I’m the Editor and creator of DrumSector.com where I document lessons and write on all-things drumming related.

Quality members of the drumming world provide regular articles and unique perspective on drum-related topics. I’ve benefitted by taking lessons from some of these drummers.

I also make gear recommendations based on my personal experience as a rock and jazz drummer.

How I Started Drumming

Before drumming, I was a guitar player and songwriter. I started playing the acoustic guitar at about age 19, and I loved it.

I seemed to have a natural inclination towards songwriting. A friend taught me a few basic major chords, and I start practicing my hand placement for those chords over and over.

Eventually, my fingers got used to playing those few chords. I realized I could write tons of songs just with a few chords!

I tried lead guitar a few times by learning the blues scale, but it was never a natural fit for me. I enjoyed humming along to a chord pattern and then eventually writing some lyrics that seemed to fit the vocal melody I was humming.

Years went by, and I played open mics and jammed with others on the guitar. An excellent guitar player, who was a friend, said one day, “you’re a drummer.” I don’t know how he knew that, but I trusted him because he was such a naturally gifted guitar player.

About a year later, I decided to order a cheap drum set, and it was delivered to my apartment. Luckily, soon after that, a friend musician said she knew a great drum teacher who had extra space in his studio. I called him because I needed to find a practice space.

I start paying 100.00 per month for rent, and I had a practice space I could access anytime inside a warehouse full of other practice spaces. It was perfect.

I immediately started taking lessons from my first teacher, who was a jazz drummer. He taught me the basics of reading drum notation with books like Syncopation, and Basic Drumming.

I didn’t go to music school, so learning from a well-schooled teacher was critical.

I was motivated and practiced consistently. I started searching for musicians to jam with and found them quickly in the East Bay of the San Francisco area.

A year later, I was playing some small gigs and writing original tunes with another guitar player-singer.

I knew drumming was for me because I liked to practice, and most of the drum theory I was learning made a lot of sense to me. There was something about anchoring a song or a band on the drums that I loved.

There is nothing like feeling you are 100% in the pocket as a drummer. Also, I love accenting and communicating with other musicians through my drumming. This is especially true in jazz, where you become accustomed to trading sections, soloing, and listening to others play their parts.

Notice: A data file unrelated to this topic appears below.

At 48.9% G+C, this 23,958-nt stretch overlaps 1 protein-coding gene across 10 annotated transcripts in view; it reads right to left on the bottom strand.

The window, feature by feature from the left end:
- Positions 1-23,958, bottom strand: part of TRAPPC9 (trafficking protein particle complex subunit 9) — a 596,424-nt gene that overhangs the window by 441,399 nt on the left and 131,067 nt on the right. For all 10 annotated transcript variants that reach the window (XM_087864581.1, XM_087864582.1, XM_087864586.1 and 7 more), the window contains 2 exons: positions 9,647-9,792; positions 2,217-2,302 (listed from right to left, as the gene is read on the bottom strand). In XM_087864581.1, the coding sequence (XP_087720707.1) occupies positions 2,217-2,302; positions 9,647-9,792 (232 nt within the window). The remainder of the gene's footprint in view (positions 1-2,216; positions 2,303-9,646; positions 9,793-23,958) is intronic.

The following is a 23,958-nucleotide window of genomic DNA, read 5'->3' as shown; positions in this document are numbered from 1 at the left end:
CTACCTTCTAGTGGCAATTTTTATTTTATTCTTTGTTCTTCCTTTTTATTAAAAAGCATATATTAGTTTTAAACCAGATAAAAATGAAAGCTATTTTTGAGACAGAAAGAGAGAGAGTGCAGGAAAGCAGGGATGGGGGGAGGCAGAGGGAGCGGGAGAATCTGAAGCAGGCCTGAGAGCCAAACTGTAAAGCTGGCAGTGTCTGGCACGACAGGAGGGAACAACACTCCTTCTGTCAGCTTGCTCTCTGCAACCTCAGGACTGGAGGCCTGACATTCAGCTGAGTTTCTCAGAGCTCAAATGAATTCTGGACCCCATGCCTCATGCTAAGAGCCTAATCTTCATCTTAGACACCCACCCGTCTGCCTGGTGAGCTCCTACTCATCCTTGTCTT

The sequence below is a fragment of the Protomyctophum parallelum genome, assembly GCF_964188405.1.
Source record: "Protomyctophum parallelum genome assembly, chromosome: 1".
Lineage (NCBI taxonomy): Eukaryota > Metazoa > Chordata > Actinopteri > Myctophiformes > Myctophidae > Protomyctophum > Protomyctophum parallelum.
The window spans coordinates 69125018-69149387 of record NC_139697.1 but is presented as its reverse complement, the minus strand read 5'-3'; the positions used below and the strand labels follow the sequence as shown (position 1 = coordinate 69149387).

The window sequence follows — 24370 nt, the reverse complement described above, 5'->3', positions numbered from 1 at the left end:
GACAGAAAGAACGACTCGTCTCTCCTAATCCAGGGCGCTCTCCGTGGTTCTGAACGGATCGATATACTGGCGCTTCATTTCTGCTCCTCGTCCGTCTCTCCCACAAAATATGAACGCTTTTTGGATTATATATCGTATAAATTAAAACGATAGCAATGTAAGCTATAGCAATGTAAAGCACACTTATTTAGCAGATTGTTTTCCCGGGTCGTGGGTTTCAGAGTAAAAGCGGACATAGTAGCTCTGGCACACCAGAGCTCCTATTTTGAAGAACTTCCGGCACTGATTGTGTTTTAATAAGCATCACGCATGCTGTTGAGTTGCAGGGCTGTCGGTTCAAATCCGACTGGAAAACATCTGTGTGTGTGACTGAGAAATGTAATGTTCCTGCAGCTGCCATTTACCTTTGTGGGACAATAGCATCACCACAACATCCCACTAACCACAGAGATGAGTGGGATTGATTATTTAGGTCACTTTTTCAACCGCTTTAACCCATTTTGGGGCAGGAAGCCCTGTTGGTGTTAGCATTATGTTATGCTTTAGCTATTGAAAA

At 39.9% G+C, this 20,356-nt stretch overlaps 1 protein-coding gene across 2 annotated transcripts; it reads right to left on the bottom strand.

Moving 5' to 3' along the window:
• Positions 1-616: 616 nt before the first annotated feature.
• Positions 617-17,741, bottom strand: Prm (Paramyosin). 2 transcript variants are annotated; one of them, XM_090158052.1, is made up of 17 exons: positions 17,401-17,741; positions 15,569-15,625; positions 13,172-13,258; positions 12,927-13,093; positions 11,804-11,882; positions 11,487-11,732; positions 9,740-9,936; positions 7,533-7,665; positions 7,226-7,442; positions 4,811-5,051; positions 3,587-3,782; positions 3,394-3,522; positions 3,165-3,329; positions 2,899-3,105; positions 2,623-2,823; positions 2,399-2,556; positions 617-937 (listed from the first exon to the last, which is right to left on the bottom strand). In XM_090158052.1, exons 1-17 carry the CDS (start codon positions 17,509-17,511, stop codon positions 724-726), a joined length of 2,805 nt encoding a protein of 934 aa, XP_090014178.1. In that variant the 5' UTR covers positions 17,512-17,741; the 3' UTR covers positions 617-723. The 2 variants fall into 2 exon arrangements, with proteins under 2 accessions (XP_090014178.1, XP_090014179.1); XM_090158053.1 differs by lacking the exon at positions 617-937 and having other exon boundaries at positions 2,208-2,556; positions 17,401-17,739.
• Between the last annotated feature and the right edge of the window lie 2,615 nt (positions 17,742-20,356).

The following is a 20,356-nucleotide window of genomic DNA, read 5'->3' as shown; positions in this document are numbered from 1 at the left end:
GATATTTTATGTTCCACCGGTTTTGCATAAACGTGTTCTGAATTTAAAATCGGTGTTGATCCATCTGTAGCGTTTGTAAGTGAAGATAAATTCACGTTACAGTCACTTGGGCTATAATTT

I started as a rock drummer, and now I primarily play jazz as an adult student. I’ve had several amazing teachers to help me along the way, and I still study with some of them.

You can always contact me with any questions or suggestions at Admin(AT)DrumSector.com.


Tyler Marks

Contributing Writers at Drum Sector:

John Dalton:

John Dalton is a Boston based drummer, composer, bandleader, and educator. He is a graduate of the University of Massachusetts Dartmouth. He performs regularly as both a leader and a sideman. His modular ensemble “Spheres of Influence” has recently released their debut album, Indigo Skyline. You can find out more about him here : https://johndaltonspheresofinfluence.com

Otto Huber:

Otto Huber is a San Francisco Bay Area based drummer and educator. He received his Bachelor’s degree in Percussion Performance from Northern Illinois University in 1993. He performs regularly with various Jazz ensembles and his own group The Midnight Blue Organ Trio. You can learn more about Otto here: https://ottohuber.com

Dave Fox:

Dave Fox drummer

Dave Fox is a drummer and educator located in the Boston area. He is Percussion and Jazz Department Head at Indian Hill Music Center in Littleton, MA and teaches percussion at MJ’s Music School in Waltham, MA. He performs nationally and abroad with three-time Grammy Award winner Tom Hambridge and his band The Rattlesnakes. He is a current member of The Stan Strickland/Josh Rosen Quaret, Boston Rock Legends The Stompers and The Gravel Project. When not performing as a sideman, he leads his own jazz group featuring Ken Clark on Hammond B-3 Organ, Bill Jones on Sax and Phil Grenadier on trumpet. He is an endorser of Vic Firth Drumsticks. You can find more about him here: www.davefoxdrums.com

Dylan Jack:

Dylan Jack

Dylan Jack is a percussionist, composer and educator participating in multiple genres within the Boston music scene. As a performer, Jack divides his time between performing with some of the city’s top improvisers and leading his own quartet which has released two recordings of his own original compositions. As an educator, Jack teaches privately and is also an affiliated faculty member at Emerson College where he teaches The History of Jazz. www.DylanJackMusic.com

Steve Benedetto:

Steve Benedetto drummer

Steven Benedetto is a Boston based drummer, author, workshop facilitator/speaker and educator. He is a life long student of ‘all things drums’ performing regularly as a freelance artist within New England and beyond. In 2014, Steve created Respectful Beats to serve the elderly population with interactive drumming performances and has recently designed several online courses and ebooks to promote health and well-being for any aspiring drummer. You can find out more about Steve and his work here: https://www.respectfulbeats.com/meettheteam.